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Most of the approximately 500 species of the genus of flake flowers (Centaurea) belong to the perennials, some also to the annual and biennial plants. Its natural range is mainly Europe, the Mediterranean and the Middle East. We know the best-known one-year-old flock flower species from our summery grain fields, where it produces a typical picture with its small blue flowers: the cornflower (Centaurea cyanus). In the meantime, however, numerous annual cornflowers with other flower colors are also available on the market.
Flake flowers belong to the Rhizombildenden plants. Some species of flowering plants can form large stocks over time. This includes, for example, the simply called Knapweed species Centaurea dealbata. From the horticultural point of view, the perennial hardy species such as the mountain knapweed (Centaurea montana) and its varieties, the giant knapweed (Centaurea macrocephala) and the dwarf knapweed (Centaurea bella), which is particularly suitable for rock gardens, are of particular interest.
The flowers of the Large-headed Knapweed (Centaurea macrocephala) look a bit like artichokes
The foliage color of the broad lanceolate, summer green leaves varies between fresh green and silvery gray. Depending on the species and variety, the plants belonging to the Asteraceae family may turn white, yellow, pink, pink, purple or blue between May and October. A particularly striking flower color has the mountain knapweed 'Black Sprite'. Their flowers are deep purple colored. The Mountain Knapweed is one of the first to open its flowers and display them until July. The giant knapweed, however, begins at this time only with the flower and holds it until the August. The cornflower blooms the longest, namely into October.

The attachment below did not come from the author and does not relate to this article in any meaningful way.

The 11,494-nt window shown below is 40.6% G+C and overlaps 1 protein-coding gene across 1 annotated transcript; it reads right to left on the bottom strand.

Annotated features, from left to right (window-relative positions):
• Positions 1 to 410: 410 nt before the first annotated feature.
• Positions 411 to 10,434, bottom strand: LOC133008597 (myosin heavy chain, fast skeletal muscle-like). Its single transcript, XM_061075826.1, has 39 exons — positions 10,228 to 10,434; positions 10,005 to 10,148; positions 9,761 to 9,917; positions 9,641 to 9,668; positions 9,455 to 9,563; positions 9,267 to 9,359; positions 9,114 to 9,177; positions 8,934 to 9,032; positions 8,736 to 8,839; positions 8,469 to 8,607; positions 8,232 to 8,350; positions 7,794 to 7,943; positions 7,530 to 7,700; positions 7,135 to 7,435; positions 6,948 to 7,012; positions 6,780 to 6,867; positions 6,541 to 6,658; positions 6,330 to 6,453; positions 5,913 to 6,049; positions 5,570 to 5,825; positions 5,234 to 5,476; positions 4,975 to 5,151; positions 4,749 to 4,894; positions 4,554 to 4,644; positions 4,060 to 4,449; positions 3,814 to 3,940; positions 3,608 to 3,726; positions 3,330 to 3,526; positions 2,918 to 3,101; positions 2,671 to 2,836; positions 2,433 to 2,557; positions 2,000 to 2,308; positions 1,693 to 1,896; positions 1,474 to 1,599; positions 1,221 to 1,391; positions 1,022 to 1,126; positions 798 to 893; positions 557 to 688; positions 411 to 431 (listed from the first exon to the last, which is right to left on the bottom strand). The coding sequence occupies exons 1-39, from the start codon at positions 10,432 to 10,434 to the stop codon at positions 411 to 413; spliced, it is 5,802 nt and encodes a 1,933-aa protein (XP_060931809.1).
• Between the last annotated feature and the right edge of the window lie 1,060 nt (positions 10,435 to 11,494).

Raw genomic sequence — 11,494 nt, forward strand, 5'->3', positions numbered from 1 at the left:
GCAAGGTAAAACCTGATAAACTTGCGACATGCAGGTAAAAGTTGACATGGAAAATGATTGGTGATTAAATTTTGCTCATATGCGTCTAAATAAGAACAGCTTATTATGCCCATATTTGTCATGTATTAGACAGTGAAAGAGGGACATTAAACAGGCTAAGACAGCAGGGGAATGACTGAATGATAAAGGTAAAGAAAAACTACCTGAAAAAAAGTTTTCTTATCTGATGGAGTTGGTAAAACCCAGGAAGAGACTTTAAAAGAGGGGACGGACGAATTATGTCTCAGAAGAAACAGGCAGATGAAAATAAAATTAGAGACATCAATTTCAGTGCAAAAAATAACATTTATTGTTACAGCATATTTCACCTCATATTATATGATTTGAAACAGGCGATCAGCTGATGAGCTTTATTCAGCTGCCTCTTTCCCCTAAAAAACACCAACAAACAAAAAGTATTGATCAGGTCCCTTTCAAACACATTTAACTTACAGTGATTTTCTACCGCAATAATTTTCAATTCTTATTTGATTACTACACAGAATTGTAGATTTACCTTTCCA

The Mountain Ringlet (Centaurea montana) opens its flowers in May
The flowers are visually reminiscent of thistles that belong to the same family. Particularly striking is the similarity in the yellow-flowering giant knapweed, which carries its flowers on up to 150 centimeters high stems. This makes it one of the largest species of flowering plants. A similar plant height can be reached also the rather rare Knapweed (Centaurea benoistii) and the meadow Knapweed (Centaurea jacea). In comparison, low-growing species such as the dwarf knapweed or varieties of mountain knapweed with heights between 20 and 50 centimeters are downright small. The advantage of this broad growth spectrum: In this genus, the right plant is available for every garden situation - provided that the location is right.
Location and ground
Most flake flowers prefer a sunny spot in the woody edge or open space habitats with a well-drained, loose-humus rich, relatively nutrient-rich soil. Many species are also very lime tolerant.
Because of their natural and wild character, flake flowers are less suitable for the classic perennial discounts. Their full beauty is only in natural plantings on sunny or partially shaded woody edge or in the bed to advantage. The planting partners are here depending on the location. In the penumbra, for example, various species of cranesbill (geranium), Caucasian goat's rue (galega orientalis) or berries are suitable, while in a sunny spot beautiful combinations with steppe sage (salvia nemorosa), iris (iris barbata elatior) or also dyer's chamomile (Anthemis).
Flake flowers are very suitable for cutting, as their flowers also last a long time in the vase. If you want to use the knapweed as a cut flower, you should cut the flowers but before flowering, and the best in the morning, because then the pedicels last particularly long.
If the mountain knapweed is radically cut back after flowering, the plant will bloom again after about 4 weeks. At the same time you prevent so that the plant is silent.
With its blue flowers, the cornflower (Centaurea cyanus) is a well-known image in our fields
Older specimens and those with silvery foliage are split at the beginning of sprouting in spring or fall.
Further care tips
The perennial species are very undemanding. In general, the removal of wilted flowers promotes the formation of new buds in all the bluebells.
Flake flowers are propagated by division or sowing. However, you should always propagate vegetative species so that the characteristics of the original plant are preserved. Older specimens with woody base such as the silver knapweed (Centaurea pulcherrima) can also be propagated by basal cuttings.
Diseases and pests
Occasionally, bluebells are attacked by aphids, rust or powdery mildew.